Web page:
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The advantages of designing for accessibility

I was reading an article on better website design for accessibility the other day, and it occurred to me that almost all the recommendations were good ones for users without disabilities too.

Even better, they’re good for search engines …so what’s not to like?

Here then are some of the accepted design aspects which should be considered if your website is to be helpful to users with visual or motor disabilities.

Presentation of content is perhaps the big one. A good start is to break up long paragraphs of content.

The first newspaper I ever worked as a sub-editor on had a default of one sentence per paragraph. That may seem extreme, but it read well to everyone.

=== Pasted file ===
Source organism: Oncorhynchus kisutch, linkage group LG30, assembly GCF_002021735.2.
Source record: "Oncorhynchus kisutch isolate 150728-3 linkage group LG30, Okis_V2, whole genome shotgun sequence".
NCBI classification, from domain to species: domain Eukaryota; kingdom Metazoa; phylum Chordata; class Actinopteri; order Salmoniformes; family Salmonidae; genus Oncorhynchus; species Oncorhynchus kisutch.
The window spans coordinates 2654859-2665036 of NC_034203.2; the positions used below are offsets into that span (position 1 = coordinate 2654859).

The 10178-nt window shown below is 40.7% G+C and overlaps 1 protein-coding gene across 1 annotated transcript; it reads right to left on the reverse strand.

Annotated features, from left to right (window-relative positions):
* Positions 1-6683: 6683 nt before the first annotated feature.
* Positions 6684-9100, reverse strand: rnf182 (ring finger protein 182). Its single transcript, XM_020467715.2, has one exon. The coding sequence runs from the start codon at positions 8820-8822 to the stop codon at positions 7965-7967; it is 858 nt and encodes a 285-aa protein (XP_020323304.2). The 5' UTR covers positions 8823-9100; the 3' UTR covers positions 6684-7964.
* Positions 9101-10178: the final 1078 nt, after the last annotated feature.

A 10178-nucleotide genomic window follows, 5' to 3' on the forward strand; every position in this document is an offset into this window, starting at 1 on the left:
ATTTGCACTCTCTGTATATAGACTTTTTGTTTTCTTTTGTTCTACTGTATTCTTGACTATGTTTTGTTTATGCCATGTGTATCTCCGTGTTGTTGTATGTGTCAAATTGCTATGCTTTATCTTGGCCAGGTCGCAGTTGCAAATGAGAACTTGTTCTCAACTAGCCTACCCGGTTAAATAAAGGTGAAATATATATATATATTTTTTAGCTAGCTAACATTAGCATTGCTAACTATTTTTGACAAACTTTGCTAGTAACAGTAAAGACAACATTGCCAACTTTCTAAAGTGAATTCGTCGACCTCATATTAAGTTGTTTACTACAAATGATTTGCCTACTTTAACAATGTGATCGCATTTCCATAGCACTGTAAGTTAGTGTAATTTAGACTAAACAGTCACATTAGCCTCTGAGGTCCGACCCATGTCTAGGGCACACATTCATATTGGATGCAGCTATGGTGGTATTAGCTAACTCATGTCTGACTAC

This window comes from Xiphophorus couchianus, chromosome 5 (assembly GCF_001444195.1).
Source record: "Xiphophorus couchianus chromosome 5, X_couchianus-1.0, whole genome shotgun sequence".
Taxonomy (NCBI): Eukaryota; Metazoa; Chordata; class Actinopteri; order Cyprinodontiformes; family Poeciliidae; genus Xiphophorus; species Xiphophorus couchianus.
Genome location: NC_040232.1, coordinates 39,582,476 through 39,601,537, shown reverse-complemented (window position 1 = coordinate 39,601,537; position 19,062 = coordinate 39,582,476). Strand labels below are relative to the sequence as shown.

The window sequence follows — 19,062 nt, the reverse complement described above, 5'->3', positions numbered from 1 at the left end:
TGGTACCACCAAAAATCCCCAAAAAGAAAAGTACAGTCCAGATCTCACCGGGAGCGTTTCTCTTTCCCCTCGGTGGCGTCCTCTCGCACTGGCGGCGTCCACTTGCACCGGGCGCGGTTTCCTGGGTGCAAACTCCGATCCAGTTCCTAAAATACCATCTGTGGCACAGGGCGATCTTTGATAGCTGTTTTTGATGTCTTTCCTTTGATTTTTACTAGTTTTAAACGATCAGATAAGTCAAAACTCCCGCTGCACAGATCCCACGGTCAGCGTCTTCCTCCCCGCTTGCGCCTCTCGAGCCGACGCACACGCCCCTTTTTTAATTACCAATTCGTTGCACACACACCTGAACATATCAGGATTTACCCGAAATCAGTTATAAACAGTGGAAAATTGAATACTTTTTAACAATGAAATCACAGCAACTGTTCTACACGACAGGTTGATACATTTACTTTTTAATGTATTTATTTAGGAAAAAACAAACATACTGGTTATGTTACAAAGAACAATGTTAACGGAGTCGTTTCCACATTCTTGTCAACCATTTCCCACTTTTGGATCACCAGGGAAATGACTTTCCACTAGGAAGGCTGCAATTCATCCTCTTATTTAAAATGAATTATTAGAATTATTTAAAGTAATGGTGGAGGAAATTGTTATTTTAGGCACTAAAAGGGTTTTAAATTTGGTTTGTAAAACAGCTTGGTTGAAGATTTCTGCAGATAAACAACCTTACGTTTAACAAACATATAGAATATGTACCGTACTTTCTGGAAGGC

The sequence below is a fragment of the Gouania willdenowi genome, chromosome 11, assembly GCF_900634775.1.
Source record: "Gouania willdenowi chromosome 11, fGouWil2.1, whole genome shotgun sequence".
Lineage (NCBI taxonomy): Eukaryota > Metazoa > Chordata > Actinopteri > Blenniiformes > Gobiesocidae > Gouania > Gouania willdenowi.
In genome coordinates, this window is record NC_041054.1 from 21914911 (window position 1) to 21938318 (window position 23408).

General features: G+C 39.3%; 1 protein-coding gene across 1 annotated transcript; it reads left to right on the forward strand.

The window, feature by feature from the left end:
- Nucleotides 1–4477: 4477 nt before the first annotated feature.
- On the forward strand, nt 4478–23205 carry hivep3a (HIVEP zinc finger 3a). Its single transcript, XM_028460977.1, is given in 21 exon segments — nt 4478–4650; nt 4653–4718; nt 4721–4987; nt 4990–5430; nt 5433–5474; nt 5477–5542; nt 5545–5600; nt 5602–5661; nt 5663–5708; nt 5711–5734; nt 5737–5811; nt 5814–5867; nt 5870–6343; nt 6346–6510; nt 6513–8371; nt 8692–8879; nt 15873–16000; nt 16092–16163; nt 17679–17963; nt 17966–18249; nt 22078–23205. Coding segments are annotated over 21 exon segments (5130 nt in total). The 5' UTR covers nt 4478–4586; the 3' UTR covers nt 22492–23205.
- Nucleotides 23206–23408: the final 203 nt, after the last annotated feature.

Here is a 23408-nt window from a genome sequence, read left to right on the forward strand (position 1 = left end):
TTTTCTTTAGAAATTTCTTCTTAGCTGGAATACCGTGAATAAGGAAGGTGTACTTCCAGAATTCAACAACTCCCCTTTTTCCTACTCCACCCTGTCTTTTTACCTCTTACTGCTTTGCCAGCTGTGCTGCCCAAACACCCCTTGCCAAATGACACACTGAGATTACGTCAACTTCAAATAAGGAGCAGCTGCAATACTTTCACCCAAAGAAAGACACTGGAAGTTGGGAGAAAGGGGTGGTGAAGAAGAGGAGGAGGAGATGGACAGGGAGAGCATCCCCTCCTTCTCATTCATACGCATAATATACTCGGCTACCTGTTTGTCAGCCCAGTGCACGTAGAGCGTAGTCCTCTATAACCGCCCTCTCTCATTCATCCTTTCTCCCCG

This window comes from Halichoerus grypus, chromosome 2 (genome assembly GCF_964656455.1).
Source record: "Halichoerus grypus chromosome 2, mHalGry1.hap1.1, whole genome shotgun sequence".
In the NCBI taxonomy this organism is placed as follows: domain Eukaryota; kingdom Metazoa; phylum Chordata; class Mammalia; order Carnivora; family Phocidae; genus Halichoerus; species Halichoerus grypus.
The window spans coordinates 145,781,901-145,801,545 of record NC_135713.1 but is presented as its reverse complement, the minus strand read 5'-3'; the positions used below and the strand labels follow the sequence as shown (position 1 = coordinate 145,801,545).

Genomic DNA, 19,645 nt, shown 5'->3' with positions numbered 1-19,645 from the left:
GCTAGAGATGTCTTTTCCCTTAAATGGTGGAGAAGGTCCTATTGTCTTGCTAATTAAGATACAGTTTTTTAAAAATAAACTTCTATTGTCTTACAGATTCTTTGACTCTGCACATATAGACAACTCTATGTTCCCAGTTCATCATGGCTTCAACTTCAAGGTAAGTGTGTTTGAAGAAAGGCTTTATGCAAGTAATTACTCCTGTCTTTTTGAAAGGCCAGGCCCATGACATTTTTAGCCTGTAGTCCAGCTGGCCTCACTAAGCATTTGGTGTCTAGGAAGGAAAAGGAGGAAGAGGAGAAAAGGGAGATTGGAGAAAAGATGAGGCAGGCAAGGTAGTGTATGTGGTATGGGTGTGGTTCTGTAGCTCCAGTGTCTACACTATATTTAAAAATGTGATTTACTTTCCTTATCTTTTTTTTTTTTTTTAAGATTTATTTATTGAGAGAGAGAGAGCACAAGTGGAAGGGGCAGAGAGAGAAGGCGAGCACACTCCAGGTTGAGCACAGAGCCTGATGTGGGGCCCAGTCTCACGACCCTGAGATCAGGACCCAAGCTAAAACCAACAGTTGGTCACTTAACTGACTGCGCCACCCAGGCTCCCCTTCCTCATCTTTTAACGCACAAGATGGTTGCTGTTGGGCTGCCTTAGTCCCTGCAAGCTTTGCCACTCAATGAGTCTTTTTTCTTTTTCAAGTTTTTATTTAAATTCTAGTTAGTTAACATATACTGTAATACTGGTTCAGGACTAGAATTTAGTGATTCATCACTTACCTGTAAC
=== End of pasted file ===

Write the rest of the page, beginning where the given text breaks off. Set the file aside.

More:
Nice spacing between paragraphs helps too. Visually impaired readers can zoom in or enlarge text, but they can’t change the paragraphing, or spacing.

Have a read of the W3C guidelines on the subject.

Does your site support keyboard navigation? If you have a form to fill in, can you navigate around the fields with the tab key, and submit the form with the return key? Not everyone can use a mouse.

Do selected fields and buttons have a clear ‘focus state’ – that is, are they visually highlighted as being the selected ones?

Do your images have helpful ‘alt text’? Is there text in your images that isn’t repeated as machine-readable text?

Is the colour contrast always good? Are you using colour alone to differentiate objects?

I could go on, and there’s a lot of reading around the subject which we can all do. The important thing is not to be led by inconsiderate design trends, but to consider simplicity above all else.

That way, everyone can win.